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I was just wondering, whether an array member of a class could be created immediately upon class construction:

class C
{
      public:
          C(int a) : i(a) {}

      private:
          int i;
};

class D
{
 public:
        D() : a(5, 8) {}
        D(int m, int n) : a(m,n) {}

     private:
     C a[2];

};

As far as I have googled, array creation within Constructor such as above is in C++ impossible. Alternatively, the array member can be initialized within the Constructor block as follows.

class D
    {
     public:
         D() { 
               a[0] = 5;
               a[1] = 8; 
             }
         D(int m, int n) { 
                           a[0] = m;
                           a[1] = n; 
                         }
         private:
         C a[2];

    };

But then, It is not an array creation anymore, but array assignment. The array elemnts are created automatically by compiler via their default constructor and subsequently they are manually assigned to specific values within the C'tor block. What is annoying; for such a workaround, the class C has to offer a default Constructor.

Has anybody any idea which can help me in creating array members upon construction. I know that using std::vector might be a solution but, due to project conditions I am not allowed to use any standard, Boost or third party library.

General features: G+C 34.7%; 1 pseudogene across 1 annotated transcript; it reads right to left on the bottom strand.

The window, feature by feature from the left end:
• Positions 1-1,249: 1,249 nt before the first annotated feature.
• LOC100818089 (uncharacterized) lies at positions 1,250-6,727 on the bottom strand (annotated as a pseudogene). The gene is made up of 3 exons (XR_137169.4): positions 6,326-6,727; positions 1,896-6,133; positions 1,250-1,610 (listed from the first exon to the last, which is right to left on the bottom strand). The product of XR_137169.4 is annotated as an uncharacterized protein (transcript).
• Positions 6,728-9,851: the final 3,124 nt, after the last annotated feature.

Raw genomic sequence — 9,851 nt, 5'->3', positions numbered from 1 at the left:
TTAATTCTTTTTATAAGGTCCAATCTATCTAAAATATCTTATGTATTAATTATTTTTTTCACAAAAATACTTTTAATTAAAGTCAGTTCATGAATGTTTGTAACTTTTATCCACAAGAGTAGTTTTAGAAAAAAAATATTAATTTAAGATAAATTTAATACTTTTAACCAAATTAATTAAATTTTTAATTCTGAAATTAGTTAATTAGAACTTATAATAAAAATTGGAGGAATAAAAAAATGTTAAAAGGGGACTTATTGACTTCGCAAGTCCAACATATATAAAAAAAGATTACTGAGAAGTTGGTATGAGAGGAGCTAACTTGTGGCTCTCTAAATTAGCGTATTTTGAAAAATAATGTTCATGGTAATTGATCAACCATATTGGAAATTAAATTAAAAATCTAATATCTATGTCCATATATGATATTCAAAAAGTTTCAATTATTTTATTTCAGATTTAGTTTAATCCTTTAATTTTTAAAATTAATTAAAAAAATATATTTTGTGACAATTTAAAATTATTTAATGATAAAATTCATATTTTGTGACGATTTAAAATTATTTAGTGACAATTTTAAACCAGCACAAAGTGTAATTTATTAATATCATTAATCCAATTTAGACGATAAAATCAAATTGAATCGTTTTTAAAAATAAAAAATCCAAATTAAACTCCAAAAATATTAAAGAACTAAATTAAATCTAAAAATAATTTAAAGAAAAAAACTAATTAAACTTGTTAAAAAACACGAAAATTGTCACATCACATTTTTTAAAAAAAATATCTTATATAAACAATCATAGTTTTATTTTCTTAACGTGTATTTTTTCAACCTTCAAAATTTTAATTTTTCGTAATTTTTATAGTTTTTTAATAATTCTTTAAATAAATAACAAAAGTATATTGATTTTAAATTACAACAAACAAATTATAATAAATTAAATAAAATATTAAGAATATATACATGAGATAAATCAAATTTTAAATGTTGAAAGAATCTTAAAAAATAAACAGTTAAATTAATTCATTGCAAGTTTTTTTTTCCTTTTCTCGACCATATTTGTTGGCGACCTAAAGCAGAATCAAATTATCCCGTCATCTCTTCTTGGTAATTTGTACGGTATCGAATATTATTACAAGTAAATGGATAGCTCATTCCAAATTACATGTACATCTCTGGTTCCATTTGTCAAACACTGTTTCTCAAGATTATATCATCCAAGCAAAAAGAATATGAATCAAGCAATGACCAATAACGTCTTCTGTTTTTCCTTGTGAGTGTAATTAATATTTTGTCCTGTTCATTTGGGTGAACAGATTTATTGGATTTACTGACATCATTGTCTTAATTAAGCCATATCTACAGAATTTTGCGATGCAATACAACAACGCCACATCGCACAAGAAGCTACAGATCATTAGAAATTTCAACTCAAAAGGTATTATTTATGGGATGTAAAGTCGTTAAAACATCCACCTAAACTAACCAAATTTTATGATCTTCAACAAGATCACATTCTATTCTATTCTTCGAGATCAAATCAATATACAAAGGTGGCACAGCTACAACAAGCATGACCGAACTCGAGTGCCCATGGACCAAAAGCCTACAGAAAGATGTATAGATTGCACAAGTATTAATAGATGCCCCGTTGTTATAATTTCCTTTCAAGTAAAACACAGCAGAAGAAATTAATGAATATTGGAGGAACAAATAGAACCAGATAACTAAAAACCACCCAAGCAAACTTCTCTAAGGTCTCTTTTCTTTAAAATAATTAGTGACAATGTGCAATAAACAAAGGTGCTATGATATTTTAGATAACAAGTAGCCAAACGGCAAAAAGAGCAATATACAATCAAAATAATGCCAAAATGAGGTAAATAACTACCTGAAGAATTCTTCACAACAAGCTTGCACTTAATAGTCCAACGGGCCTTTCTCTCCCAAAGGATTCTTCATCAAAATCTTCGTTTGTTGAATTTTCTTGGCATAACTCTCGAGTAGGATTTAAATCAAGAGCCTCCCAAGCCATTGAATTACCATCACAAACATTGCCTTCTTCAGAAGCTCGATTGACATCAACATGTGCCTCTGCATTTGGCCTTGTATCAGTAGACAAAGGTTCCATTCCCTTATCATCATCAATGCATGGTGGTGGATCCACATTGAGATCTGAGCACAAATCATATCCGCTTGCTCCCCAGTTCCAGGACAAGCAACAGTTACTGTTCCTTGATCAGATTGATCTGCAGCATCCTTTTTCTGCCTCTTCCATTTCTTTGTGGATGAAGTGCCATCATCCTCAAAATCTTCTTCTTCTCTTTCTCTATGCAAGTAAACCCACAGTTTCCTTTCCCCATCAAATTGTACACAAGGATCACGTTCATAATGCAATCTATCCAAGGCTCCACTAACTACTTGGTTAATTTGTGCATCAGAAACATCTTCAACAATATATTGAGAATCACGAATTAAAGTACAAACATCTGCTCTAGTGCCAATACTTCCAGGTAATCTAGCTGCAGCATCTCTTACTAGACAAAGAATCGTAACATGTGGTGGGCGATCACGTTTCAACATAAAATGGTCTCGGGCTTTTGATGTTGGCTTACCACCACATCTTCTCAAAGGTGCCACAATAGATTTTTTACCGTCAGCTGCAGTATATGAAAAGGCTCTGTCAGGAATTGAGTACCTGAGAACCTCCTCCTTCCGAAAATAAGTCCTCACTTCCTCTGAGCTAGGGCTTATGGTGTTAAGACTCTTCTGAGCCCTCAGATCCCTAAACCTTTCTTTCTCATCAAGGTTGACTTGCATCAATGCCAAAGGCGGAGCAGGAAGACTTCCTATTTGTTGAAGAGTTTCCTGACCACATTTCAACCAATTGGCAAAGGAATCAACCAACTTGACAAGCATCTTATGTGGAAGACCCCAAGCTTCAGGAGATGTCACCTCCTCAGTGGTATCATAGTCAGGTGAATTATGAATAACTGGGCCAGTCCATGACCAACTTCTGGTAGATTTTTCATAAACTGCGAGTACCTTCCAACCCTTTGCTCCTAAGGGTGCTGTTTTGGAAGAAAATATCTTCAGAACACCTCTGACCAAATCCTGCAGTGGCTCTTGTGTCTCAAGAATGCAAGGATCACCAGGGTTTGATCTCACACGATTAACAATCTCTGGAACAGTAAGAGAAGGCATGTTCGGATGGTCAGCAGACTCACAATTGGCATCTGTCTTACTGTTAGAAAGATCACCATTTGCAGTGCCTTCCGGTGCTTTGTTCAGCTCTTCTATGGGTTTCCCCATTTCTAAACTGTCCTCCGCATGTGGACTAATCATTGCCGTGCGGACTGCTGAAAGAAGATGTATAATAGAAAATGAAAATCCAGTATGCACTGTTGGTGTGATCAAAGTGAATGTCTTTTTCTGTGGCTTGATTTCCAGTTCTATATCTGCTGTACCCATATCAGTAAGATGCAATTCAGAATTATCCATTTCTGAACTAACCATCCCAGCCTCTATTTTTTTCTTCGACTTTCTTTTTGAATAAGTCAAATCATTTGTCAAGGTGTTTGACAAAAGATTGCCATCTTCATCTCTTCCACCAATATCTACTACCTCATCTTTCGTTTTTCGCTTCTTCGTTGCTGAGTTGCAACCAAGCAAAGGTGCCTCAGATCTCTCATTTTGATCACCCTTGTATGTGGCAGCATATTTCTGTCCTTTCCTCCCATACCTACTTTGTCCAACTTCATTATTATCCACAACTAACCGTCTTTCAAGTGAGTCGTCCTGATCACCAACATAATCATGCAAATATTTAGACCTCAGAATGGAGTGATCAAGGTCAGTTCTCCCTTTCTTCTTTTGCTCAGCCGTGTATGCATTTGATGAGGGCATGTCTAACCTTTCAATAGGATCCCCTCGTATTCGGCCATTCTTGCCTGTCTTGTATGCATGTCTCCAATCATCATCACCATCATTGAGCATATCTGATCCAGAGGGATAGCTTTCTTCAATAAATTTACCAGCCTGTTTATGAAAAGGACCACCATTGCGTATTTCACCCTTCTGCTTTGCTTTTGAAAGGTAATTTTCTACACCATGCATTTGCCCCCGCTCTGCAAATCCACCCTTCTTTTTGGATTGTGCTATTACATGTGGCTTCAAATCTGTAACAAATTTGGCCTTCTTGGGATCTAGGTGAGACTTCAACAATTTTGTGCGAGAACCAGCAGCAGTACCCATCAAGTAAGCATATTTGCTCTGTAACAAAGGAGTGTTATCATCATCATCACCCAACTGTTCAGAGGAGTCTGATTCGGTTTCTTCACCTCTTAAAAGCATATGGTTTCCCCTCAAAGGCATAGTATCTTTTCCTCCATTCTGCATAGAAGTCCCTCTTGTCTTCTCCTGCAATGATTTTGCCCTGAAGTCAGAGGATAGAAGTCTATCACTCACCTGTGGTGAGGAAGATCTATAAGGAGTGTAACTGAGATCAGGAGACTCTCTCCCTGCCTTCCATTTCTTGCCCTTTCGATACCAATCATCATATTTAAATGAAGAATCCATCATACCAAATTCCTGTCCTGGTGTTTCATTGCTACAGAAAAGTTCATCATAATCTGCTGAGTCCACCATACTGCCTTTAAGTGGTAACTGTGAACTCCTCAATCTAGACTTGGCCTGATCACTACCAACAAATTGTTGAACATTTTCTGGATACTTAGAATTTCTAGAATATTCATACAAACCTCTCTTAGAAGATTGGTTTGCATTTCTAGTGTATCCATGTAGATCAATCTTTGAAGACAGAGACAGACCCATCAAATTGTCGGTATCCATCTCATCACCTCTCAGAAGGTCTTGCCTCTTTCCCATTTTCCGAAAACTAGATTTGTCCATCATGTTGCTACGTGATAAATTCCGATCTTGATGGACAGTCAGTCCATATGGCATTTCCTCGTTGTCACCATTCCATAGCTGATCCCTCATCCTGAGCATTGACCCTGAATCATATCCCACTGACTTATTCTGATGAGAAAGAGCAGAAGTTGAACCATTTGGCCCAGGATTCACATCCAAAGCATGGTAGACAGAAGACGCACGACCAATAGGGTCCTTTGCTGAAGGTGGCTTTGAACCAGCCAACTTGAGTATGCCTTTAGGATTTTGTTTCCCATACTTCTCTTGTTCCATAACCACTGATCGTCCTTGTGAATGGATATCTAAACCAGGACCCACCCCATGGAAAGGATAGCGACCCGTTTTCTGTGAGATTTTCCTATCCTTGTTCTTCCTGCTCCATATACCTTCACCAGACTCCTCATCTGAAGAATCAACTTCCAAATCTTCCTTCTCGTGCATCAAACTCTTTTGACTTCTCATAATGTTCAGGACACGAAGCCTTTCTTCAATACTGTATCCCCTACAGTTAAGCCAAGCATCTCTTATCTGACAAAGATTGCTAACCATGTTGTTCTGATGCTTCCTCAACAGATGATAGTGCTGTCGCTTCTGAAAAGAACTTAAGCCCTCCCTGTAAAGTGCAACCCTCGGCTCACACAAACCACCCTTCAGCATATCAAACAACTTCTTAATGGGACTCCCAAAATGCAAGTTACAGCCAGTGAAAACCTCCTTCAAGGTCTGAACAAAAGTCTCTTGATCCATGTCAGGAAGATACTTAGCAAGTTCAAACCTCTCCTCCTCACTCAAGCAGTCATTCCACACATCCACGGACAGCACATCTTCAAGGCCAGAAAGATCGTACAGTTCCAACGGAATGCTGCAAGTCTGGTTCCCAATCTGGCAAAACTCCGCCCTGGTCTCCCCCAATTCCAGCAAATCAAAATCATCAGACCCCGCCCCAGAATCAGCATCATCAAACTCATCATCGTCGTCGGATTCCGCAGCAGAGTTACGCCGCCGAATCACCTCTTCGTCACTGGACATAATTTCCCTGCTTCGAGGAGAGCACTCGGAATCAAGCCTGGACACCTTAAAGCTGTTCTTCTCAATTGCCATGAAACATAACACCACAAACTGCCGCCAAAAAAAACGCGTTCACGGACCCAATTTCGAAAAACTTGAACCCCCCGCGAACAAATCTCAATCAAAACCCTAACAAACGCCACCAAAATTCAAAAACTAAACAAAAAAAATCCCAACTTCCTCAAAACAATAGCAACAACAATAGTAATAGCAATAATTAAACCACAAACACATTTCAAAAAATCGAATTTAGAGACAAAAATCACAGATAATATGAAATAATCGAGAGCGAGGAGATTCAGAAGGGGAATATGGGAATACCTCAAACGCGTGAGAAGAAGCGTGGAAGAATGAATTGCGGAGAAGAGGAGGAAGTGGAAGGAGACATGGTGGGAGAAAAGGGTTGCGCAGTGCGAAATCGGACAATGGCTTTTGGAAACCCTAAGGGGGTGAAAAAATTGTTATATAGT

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1  
You have to wait for C++0x, which allows this one. –  Johannes Schaub - litb Dec 22 '09 at 7:40

2 Answers 2

up vote 5 down vote accepted

Arrays -- a concept older than C++ itself, inherited straight from C -- don't really have usable constructors, as you're basically noticing. There are few workaround that are left to you given the weird constraints you're mentioning (no standard library?!?!?) -- you could have a be a pointer to C rather than an array of C, allocate raw memory to it, then initialize each member with "placement new" (that works around the issue of C not having a default constructor, at least).

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1  
C arrays are often superior to vector when the size is fixed; C++ vectors also have no "construct from inline data" feature (although C++0x does, as mentioned, and you can declare a constant array and initialize from iterators). –  Potatoswatter Dec 22 '09 at 8:16

You can create a class to wrap an array and construct as you like. Here's a start; this code is untested aside from what you see.

#include <iostream>
using namespace std;

template< class T, int N >
struct constructed_array {
        char storage[ sizeof( T[N] ) ]; // careful about alignment
        template< class I >
        constructed_array( I first ) {
                for ( int i = 0; i < N; ++ i, ++ first ) {
                        new( &get()[i] ) T( *first );
                }
        }
        T *get() const { return reinterpret_cast< T const* >( storage ); }
        T *get() { return reinterpret_cast< T * >( storage ); }
        operator T *() const { return get(); }
        operator T *() { return get(); }
};

char const *message[] = { "hello", ", ", "world!" };

int main( int argc, char ** argv ) {
        constructed_array< string, 3 > a( message );
        for ( int i = 0; i < 3; ++ i ) {
                cerr << a[i];
        }
        cerr << endl;
        return 0;
}
share|improve this answer
    
Just sayin': boost::array boost.org/doc/libs/1_41_0/doc/html/boost/array.html –  sbk Dec 22 '09 at 10:13
    
I agree completely. –  Potatoswatter Dec 22 '09 at 17:02

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